What Animals Have Taught Us: Six principles of an ideal healthcare system
The previous post describes six striking principles of healthcare used in the world of animals in the wild. Recall that animals far outnumber the human population. They have survived over several millennia with many living healthy lives. The principles are simple but it remains to be seen if these can have any value in the human world. We do know, however, that each principle is backed by the World Health Organization. In the next few posts, these principles will be described as the basis of an ideal healthcare system. This will be followed by a detailed description of each of the principles.
Let us see where wild animals can lead us humans who are educated and trained in the science and art of medicine.
The 6P scoring system is a six-principle based system – the building blocks of an ideal healthcare system. These principles are now discussed briefly and later are discussed in detailed by considering one principle at a time.
There are two ways to think about improving healthcare systems. One is to look at the status quo and then to ask the question – what incremental changes will improve on status quo. The second way is to look at an ideal healthcare system and then ask the question – how can we borrow elements from the ideal healthcare system and import them to various degrees to build a new healthcare system. The later approach allows us to think outside the limitations of existing systems and forge inroads into bringing us closer to an ideal healthcare system. It is an alternative but a game-changing approach.
The superior doctor prevents sickness;
The mediocre doctor attends to impending sickness;
The inferior doctor treats actual sickness.
- Chinese Proverb
Let us begin by suggesting a definition of an ideal healthcare system by its adherence to the six principles borrowed from the animal world. Although there may be more tenets to define an ideal healthcare system, and the construct remains open to finding more (for example cost efficiency may be an additional principle), there are at least six principles that cannot be ignored in a serious definition of an ideal healthcare system:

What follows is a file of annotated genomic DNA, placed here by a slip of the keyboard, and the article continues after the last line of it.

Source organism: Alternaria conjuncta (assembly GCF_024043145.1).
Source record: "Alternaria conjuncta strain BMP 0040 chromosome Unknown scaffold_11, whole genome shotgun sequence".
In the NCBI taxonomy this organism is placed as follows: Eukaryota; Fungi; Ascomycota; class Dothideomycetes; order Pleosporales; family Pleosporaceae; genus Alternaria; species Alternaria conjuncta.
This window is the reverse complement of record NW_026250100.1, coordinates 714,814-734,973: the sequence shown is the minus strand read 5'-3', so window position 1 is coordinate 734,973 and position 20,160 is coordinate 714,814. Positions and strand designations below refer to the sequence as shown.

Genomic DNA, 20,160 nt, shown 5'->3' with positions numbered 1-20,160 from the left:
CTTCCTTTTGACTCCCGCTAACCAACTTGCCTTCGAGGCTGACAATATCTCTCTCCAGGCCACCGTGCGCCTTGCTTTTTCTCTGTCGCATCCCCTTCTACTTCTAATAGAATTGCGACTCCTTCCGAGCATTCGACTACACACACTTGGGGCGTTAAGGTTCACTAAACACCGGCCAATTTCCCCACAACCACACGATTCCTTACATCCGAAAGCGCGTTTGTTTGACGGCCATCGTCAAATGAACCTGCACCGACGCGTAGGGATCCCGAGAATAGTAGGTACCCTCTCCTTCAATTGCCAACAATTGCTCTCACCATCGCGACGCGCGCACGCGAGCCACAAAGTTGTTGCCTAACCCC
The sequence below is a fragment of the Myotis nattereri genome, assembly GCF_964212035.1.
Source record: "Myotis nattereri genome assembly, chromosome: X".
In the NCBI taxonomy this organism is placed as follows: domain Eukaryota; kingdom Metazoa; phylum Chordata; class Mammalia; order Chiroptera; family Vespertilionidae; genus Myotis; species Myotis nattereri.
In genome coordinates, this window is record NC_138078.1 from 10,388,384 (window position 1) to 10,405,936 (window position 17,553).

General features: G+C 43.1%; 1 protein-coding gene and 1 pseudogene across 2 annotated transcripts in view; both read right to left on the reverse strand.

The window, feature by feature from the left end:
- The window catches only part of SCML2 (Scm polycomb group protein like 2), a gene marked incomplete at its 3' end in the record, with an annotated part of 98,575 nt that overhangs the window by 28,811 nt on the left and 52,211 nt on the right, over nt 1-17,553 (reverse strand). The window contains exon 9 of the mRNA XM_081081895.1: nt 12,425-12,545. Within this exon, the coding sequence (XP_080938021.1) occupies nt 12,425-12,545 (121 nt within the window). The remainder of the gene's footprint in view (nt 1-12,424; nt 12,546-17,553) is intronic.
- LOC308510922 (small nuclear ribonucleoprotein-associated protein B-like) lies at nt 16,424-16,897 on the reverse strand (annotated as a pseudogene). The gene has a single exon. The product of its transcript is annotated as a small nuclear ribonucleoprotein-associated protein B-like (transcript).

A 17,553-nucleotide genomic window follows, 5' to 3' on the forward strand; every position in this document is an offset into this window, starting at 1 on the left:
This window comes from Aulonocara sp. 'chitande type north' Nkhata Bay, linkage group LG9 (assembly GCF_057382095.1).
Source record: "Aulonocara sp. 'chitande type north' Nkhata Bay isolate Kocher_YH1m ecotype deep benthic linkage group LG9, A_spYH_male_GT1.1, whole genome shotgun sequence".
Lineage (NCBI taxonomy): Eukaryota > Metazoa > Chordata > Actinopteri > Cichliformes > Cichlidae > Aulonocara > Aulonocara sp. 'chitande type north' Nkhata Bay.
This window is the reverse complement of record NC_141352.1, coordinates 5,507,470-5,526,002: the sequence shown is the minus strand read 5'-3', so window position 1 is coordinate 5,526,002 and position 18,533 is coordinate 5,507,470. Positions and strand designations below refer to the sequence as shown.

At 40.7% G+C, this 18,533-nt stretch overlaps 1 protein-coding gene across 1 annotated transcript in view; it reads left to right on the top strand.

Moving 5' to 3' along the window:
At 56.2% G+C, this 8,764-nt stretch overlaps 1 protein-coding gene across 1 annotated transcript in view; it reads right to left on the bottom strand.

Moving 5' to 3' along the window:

The 6P Scoring System
Each one of these principles creates either a measurable, binary or an ordinal variable and together they contribute to the well-known indices of a country’s health status such as Infant mortality (IM), Healthy life expectancy (HALE). There are several indices one could use to measure the health status of a country’s population (Parrish RG. Measuring population health outcomes. Prev Chronic Dis 2010;7(4):A71). For now, let us consider HALE as the goal.
Of these variables, 1 and 2 above can be measured by actual expenditure by the country towards preventive healthcare and capital (human and physical) expenditures respectively. 3 and 5 above are descriptive or subjective and may be obtainable as rankings based on a scale of 0-10 (0 being the worst and 10 the best). Number 4 can be measured using waiting times for patients to get access to healthcare in certain situations regarded as important (such as emergency room waiting times or elective surgery waiting times, or even just physical access to a healthcare provider or facility). Lastly 6 may be measured by the percentage of population that remains uninsured.
What is next?
The next post will describe the mathematical model which forms the basis of the 6P scoring system and provides the analysis necessary to compute the 6P score for each country. This will result in:
- A 6P score for each country. This score will denote how close a given country is to achieving an ideal healthcare system.
- A ranking of countries by how close they are to an ideal healthcare system.
- Ascribe relative importance to each of the six attributes in how they can contribute to an improvement in HALE and therefore guide allocation of healthcare budgets to resources that will help most in achieving an ideal healthcare system.